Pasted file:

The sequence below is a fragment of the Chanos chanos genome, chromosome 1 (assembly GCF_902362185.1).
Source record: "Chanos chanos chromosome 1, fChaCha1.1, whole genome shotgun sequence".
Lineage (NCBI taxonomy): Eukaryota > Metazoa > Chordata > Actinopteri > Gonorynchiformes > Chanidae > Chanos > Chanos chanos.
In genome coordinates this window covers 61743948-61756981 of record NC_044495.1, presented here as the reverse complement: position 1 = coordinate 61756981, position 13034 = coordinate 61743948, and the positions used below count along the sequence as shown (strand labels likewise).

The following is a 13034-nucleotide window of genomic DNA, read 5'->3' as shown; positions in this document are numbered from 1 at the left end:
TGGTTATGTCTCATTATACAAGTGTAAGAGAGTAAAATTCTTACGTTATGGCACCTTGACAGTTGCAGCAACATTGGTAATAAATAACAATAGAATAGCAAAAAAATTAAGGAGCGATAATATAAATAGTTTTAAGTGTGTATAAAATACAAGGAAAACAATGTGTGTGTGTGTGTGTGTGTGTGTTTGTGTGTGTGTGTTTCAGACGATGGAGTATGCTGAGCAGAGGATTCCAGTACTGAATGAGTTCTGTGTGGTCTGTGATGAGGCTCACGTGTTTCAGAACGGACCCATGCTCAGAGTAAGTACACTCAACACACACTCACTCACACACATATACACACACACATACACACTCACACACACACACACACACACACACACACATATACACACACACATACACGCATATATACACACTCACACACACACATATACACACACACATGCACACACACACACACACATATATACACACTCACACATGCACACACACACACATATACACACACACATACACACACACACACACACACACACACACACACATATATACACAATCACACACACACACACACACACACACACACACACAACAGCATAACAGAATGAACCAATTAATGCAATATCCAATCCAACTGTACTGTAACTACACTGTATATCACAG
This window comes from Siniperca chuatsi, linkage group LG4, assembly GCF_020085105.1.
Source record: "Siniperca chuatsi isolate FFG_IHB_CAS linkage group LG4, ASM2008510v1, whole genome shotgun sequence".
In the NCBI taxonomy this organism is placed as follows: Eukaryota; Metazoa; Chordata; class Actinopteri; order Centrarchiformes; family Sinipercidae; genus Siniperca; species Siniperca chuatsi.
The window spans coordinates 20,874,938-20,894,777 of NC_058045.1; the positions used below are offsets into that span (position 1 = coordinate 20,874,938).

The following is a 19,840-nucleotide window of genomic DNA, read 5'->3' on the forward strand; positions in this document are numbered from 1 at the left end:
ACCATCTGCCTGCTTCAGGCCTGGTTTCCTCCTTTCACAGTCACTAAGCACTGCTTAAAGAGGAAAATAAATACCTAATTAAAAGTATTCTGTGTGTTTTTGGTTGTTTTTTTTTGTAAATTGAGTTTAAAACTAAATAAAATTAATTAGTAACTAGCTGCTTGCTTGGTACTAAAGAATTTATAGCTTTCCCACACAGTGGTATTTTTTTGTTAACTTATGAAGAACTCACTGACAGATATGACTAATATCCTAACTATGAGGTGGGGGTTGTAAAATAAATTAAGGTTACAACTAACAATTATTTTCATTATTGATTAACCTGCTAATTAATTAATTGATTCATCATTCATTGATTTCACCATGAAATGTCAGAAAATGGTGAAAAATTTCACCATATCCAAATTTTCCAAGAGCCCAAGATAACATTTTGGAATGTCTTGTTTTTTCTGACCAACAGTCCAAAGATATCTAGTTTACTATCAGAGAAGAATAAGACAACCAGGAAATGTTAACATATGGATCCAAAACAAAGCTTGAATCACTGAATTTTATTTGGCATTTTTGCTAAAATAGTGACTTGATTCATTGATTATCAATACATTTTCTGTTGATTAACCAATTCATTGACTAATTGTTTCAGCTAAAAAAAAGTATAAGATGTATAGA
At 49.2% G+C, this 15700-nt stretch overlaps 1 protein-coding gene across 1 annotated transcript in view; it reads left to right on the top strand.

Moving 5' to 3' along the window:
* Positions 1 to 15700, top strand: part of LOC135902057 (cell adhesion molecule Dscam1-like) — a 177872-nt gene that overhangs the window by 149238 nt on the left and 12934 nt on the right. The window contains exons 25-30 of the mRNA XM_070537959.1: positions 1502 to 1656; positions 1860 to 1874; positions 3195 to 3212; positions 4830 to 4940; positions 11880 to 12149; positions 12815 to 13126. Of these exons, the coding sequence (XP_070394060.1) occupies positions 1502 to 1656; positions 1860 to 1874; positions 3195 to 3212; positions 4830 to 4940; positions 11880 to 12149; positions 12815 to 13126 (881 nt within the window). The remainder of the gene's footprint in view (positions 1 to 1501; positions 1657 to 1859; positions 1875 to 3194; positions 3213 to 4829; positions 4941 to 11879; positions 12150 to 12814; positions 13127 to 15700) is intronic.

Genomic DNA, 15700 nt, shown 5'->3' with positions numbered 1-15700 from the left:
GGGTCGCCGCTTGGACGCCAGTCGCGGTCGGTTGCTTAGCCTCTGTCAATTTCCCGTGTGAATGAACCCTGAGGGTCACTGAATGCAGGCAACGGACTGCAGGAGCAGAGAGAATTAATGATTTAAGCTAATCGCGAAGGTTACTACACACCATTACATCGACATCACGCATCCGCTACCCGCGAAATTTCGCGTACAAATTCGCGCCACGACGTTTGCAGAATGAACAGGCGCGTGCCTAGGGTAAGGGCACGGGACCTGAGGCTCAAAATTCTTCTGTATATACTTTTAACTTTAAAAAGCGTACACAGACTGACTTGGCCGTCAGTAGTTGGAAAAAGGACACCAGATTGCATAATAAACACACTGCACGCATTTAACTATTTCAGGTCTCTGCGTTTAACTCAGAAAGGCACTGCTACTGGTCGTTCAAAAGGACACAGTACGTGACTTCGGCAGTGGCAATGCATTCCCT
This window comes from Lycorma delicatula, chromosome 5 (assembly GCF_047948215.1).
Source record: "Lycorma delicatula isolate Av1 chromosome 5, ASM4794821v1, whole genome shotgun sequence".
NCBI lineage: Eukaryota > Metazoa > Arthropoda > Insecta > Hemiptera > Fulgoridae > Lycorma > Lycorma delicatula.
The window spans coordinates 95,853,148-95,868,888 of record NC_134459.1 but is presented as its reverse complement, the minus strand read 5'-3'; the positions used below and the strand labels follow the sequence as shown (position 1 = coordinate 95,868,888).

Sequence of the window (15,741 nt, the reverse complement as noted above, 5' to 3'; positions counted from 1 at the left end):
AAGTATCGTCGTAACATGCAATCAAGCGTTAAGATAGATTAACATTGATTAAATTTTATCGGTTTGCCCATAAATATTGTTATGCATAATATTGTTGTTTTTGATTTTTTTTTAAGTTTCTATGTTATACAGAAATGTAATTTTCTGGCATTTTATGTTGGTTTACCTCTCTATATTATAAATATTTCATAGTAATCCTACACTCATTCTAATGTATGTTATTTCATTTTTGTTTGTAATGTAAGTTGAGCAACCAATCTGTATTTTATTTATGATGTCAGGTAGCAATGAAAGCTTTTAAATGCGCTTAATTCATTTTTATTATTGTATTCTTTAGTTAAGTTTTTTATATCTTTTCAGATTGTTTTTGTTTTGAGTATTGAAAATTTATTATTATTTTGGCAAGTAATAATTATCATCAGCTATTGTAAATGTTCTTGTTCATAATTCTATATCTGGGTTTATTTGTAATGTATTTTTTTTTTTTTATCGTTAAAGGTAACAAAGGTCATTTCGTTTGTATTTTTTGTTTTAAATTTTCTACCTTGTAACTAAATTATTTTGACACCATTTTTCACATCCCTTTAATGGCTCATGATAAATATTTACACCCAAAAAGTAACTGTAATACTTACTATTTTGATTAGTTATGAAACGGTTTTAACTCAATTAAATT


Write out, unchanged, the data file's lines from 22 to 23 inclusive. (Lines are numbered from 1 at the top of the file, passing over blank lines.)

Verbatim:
Sequence of the window (15,741 nt, the reverse complement as noted above, 5' to 3'; positions counted from 1 at the left end):
AAGTATCGTCGTAACATGCAATCAAGCGTTAAGATAGATTAACATTGATTAAATTTTATCGGTTTGCCCATAAATATTGTTATGCATAATATTGTTGTTTTTGATTTTTTTTTAAGTTTCTATGTTATACAGAAATGTAATTTTCTGGCATTTTATGTTGGTTTACCTCTCTATATTATAAATATTTCATAGTAATCCTACACTCATTCTAATGTATGTTATTTCATTTTTGTTTGTAATGTAAGTTGAGCAACCAATCTGTATTTTATTTATGATGTCAGGTAGCAATGAAAGCTTTTAAATGCGCTTAATTCATTTTTATTATTGTATTCTTTAGTTAAGTTTTTTATATCTTTTCAGATTGTTTTTGTTTTGAGTATTGAAAATTTATTATTATTTTGGCAAGTAATAATTATCATCAGCTATTGTAAATGTTCTTGTTCATAATTCTATATCTGGGTTTATTTGTAATGTATTTTTTTTTTTTTATCGTTAAAGGTAACAAAGGTCATTTCGTTTGTATTTTTTGTTTTAAATTTTCTACCTTGTAACTAAATTATTTTGACACCATTTTTCACATCCCTTTAATGGCTCATGATAAATATTTACACCCAAAAAGTAACTGTAATACTTACTATTTTGATTAGTTATGAAACGGTTTTAACTCAATTAAATT